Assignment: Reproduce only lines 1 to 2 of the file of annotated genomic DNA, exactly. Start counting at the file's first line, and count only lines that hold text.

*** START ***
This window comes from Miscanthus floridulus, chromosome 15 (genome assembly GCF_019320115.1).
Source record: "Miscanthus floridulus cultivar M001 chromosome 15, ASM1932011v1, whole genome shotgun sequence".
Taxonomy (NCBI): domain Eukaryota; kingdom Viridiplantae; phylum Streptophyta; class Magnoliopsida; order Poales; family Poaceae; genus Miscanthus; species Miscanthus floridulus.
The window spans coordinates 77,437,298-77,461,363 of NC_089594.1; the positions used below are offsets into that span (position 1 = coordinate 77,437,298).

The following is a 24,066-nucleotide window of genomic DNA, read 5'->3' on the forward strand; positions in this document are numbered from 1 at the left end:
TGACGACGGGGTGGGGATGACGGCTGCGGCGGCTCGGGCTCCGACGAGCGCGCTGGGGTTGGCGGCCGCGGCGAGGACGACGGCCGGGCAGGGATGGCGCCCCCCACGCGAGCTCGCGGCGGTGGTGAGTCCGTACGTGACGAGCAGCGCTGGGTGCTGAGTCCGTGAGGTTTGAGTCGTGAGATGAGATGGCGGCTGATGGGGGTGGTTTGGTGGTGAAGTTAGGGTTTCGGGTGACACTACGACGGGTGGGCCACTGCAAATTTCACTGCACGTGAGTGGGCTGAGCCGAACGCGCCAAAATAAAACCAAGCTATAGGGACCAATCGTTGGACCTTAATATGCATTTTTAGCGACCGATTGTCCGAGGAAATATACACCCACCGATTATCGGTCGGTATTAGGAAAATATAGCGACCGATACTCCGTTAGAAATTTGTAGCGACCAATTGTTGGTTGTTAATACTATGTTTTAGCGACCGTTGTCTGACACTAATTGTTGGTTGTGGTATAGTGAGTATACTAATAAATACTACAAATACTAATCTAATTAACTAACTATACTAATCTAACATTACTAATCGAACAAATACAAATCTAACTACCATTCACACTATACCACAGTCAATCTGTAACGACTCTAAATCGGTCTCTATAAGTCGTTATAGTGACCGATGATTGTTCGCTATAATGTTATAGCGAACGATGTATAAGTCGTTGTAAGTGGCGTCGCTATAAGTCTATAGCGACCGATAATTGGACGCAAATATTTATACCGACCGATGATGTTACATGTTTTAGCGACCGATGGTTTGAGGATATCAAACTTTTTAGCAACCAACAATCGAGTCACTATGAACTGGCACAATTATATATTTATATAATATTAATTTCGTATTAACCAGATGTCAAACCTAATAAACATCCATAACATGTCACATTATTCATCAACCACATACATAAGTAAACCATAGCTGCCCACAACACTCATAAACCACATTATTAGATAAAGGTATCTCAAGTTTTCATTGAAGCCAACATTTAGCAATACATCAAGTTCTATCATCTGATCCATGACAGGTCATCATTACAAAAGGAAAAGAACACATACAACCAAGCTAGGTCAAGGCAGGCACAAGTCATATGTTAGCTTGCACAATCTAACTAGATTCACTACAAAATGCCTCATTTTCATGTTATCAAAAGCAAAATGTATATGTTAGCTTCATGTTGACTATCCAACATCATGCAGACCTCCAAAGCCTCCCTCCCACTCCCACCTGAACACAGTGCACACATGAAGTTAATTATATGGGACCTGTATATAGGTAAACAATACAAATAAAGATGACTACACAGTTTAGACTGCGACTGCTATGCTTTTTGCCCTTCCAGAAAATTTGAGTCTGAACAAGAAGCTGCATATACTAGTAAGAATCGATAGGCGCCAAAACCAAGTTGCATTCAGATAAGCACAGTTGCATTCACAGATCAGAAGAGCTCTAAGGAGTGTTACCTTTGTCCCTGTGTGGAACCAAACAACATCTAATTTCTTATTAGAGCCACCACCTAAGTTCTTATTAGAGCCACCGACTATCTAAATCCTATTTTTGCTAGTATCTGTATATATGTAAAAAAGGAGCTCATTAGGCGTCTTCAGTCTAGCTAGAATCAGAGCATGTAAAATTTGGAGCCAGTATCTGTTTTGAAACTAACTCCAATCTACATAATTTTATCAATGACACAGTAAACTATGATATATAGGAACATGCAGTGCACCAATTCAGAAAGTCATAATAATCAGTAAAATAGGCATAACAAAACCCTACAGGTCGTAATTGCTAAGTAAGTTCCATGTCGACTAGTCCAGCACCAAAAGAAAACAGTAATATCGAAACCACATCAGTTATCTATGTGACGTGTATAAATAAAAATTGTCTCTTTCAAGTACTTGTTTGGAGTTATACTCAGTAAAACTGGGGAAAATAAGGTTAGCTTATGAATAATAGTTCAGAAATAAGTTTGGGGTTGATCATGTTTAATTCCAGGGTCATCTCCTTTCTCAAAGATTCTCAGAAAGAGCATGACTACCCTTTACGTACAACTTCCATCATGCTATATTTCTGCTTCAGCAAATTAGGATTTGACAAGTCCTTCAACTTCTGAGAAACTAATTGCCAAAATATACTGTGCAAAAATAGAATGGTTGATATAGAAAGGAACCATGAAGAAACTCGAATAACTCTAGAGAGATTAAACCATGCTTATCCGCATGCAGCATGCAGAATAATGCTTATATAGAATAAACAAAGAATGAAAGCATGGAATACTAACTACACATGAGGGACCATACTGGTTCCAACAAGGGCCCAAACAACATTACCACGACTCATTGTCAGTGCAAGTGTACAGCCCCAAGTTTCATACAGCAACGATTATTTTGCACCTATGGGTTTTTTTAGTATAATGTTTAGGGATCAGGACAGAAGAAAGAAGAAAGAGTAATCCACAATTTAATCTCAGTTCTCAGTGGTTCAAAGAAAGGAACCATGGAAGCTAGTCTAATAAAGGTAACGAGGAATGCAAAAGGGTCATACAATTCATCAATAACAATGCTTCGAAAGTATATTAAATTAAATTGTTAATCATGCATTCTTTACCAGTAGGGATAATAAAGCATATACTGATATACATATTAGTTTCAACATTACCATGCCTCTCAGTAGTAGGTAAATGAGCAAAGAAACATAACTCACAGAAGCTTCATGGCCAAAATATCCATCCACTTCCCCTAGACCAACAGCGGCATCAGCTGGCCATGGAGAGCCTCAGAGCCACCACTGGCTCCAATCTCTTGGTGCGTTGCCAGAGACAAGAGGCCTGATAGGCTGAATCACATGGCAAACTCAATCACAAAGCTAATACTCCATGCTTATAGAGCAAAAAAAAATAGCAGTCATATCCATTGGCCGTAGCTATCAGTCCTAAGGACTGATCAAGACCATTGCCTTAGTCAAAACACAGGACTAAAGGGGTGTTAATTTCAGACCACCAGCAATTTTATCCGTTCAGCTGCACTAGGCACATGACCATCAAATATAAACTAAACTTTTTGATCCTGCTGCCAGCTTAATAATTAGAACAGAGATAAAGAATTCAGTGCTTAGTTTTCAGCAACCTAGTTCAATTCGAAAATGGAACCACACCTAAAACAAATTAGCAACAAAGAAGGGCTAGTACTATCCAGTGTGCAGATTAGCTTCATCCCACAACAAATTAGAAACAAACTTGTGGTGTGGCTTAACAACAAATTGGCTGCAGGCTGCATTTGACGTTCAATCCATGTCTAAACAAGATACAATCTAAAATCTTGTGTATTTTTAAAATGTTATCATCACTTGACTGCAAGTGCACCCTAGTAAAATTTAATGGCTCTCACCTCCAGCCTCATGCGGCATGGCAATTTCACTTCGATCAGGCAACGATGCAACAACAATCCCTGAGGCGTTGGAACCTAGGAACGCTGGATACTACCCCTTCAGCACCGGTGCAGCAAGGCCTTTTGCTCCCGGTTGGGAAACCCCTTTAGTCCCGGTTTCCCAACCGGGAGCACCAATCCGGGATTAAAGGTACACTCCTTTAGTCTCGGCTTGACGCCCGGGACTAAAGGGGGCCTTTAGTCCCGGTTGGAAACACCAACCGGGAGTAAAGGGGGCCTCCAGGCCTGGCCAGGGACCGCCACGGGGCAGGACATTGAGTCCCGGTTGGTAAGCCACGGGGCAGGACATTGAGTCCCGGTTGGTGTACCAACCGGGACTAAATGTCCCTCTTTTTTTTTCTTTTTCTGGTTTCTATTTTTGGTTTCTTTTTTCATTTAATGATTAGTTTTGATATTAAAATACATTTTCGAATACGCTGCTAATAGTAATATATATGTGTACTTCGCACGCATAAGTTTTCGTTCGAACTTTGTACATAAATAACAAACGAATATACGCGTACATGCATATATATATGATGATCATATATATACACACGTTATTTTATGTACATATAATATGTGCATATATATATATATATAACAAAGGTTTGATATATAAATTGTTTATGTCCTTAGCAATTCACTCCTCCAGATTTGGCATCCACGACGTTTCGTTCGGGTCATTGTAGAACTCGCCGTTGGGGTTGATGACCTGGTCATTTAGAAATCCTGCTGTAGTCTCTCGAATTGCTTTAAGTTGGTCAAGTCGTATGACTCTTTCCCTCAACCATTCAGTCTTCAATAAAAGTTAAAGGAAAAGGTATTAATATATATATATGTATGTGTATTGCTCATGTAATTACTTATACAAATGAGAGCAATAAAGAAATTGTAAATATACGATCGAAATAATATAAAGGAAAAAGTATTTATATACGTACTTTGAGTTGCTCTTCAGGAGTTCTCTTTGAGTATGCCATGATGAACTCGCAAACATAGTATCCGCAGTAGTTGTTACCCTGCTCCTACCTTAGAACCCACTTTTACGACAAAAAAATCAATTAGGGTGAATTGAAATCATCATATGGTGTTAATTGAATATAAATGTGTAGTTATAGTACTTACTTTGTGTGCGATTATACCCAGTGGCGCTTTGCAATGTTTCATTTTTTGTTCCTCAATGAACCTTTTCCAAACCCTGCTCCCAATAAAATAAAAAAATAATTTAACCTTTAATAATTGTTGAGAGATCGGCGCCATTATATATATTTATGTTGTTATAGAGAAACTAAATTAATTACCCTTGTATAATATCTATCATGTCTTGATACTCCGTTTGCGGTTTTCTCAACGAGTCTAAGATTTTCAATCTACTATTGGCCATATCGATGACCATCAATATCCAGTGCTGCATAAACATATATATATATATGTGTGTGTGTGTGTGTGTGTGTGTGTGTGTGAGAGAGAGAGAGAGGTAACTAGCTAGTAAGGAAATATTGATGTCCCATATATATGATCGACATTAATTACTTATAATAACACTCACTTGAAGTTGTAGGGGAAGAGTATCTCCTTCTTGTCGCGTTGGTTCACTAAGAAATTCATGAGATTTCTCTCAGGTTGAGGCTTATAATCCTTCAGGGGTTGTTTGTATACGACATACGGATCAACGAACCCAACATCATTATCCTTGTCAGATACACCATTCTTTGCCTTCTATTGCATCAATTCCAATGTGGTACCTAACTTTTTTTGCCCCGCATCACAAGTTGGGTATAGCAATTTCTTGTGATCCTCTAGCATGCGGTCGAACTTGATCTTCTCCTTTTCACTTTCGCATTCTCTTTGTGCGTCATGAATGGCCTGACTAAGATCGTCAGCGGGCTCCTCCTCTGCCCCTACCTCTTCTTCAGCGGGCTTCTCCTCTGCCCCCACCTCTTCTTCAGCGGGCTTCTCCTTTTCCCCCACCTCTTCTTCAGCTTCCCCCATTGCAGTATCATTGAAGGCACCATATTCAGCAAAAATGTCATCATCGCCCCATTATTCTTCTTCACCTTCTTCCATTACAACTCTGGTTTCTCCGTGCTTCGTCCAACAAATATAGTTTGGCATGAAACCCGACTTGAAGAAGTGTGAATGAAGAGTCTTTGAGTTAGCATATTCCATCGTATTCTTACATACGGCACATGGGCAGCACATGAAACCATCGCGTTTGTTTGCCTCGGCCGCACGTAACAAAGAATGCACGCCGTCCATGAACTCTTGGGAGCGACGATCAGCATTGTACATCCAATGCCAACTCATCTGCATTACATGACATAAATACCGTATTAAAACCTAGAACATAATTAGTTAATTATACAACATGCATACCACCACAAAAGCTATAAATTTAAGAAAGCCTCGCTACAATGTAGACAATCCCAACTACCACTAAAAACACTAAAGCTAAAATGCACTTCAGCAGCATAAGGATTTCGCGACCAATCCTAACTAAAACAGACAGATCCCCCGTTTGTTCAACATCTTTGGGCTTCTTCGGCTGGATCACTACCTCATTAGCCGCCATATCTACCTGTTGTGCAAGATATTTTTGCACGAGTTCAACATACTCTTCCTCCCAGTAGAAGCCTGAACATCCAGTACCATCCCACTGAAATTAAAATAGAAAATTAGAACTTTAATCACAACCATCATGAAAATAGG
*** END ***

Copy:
This window comes from Miscanthus floridulus, chromosome 15 (genome assembly GCF_019320115.1).
Source record: "Miscanthus floridulus cultivar M001 chromosome 15, ASM1932011v1, whole genome shotgun sequence".